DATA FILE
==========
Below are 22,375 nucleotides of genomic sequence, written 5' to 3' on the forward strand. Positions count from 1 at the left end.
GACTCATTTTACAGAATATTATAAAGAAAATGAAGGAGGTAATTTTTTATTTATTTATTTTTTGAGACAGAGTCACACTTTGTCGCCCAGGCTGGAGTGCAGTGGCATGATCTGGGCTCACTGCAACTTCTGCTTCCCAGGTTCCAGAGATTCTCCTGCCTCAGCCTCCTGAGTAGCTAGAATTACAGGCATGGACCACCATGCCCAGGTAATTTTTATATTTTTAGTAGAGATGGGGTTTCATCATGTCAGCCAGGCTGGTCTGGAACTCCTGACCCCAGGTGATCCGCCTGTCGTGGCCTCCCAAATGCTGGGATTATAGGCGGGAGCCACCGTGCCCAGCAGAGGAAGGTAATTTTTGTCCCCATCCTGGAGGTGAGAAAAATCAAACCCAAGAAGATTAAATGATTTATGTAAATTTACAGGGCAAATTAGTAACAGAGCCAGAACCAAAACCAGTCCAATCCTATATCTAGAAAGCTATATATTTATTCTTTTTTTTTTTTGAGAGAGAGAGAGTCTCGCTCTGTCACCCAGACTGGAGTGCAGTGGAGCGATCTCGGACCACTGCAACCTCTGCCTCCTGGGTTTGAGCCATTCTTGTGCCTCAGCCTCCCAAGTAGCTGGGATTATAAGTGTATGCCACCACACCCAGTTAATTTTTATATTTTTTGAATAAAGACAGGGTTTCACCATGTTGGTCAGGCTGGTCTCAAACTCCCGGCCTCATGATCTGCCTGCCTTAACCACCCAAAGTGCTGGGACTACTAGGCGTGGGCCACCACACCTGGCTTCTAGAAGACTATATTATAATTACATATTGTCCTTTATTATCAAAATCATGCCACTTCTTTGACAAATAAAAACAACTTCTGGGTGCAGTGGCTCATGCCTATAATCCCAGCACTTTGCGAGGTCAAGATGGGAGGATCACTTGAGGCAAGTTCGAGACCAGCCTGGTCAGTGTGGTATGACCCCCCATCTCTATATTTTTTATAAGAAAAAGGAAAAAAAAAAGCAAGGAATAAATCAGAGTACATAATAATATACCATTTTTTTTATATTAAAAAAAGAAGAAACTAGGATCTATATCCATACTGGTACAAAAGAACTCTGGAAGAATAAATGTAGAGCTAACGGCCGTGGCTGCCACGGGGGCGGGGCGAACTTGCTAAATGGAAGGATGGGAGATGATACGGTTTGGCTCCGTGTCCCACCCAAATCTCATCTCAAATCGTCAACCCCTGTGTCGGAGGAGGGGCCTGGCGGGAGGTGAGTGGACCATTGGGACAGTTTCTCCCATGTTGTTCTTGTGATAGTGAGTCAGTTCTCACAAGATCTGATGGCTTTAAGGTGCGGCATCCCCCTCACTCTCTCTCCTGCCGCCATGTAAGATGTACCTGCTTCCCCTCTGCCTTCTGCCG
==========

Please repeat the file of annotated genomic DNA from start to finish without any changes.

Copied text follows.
Below are 22,375 nucleotides of genomic sequence, written 5' to 3' on the forward strand. Positions count from 1 at the left end.
GACTCATTTTACAGAATATTATAAAGAAAATGAAGGAGGTAATTTTTTATTTATTTATTTTTTGAGACAGAGTCACACTTTGTCGCCCAGGCTGGAGTGCAGTGGCATGATCTGGGCTCACTGCAACTTCTGCTTCCCAGGTTCCAGAGATTCTCCTGCCTCAGCCTCCTGAGTAGCTAGAATTACAGGCATGGACCACCATGCCCAGGTAATTTTTATATTTTTAGTAGAGATGGGGTTTCATCATGTCAGCCAGGCTGGTCTGGAACTCCTGACCCCAGGTGATCCGCCTGTCGTGGCCTCCCAAATGCTGGGATTATAGGCGGGAGCCACCGTGCCCAGCAGAGGAAGGTAATTTTTGTCCCCATCCTGGAGGTGAGAAAAATCAAACCCAAGAAGATTAAATGATTTATGTAAATTTACAGGGCAAATTAGTAACAGAGCCAGAACCAAAACCAGTCCAATCCTATATCTAGAAAGCTATATATTTATTCTTTTTTTTTTTTGAGAGAGAGAGAGTCTCGCTCTGTCACCCAGACTGGAGTGCAGTGGAGCGATCTCGGACCACTGCAACCTCTGCCTCCTGGGTTTGAGCCATTCTTGTGCCTCAGCCTCCCAAGTAGCTGGGATTATAAGTGTATGCCACCACACCCAGTTAATTTTTATATTTTTTGAATAAAGACAGGGTTTCACCATGTTGGTCAGGCTGGTCTCAAACTCCCGGCCTCATGATCTGCCTGCCTTAACCACCCAAAGTGCTGGGACTACTAGGCGTGGGCCACCACACCTGGCTTCTAGAAGACTATATTATAATTACATATTGTCCTTTATTATCAAAATCATGCCACTTCTTTGACAAATAAAAACAACTTCTGGGTGCAGTGGCTCATGCCTATAATCCCAGCACTTTGCGAGGTCAAGATGGGAGGATCACTTGAGGCAAGTTCGAGACCAGCCTGGTCAGTGTGGTATGACCCCCCATCTCTATATTTTTTATAAGAAAAAGGAAAAAAAAAAGCAAGGAATAAATCAGAGTACATAATAATATACCATTTTTTTTATATTAAAAAAAGAAGAAACTAGGATCTATATCCATACTGGTACAAAAGAACTCTGGAAGAATAAATGTAGAGCTAACGGCCGTGGCTGCCACGGGGGCGGGGCGAACTTGCTAAATGGAAGGATGGGAGATGATACGGTTTGGCTCCGTGTCCCACCCAAATCTCATCTCAAATCGTCAACCCCTGTGTCGGAGGAGGGGCCTGGCGGGAGGTGAGTGGACCATTGGGACAGTTTCTCCCATGTTGTTCTTGTGATAGTGAGTCAGTTCTCACAAGATCTGATGGCTTTAAGGTGCGGCATCCCCCTCACTCTCTCTCCTGCCGCCATGTAAGATGTACCTGCTTCCCCTCTGCCTTCTGCCG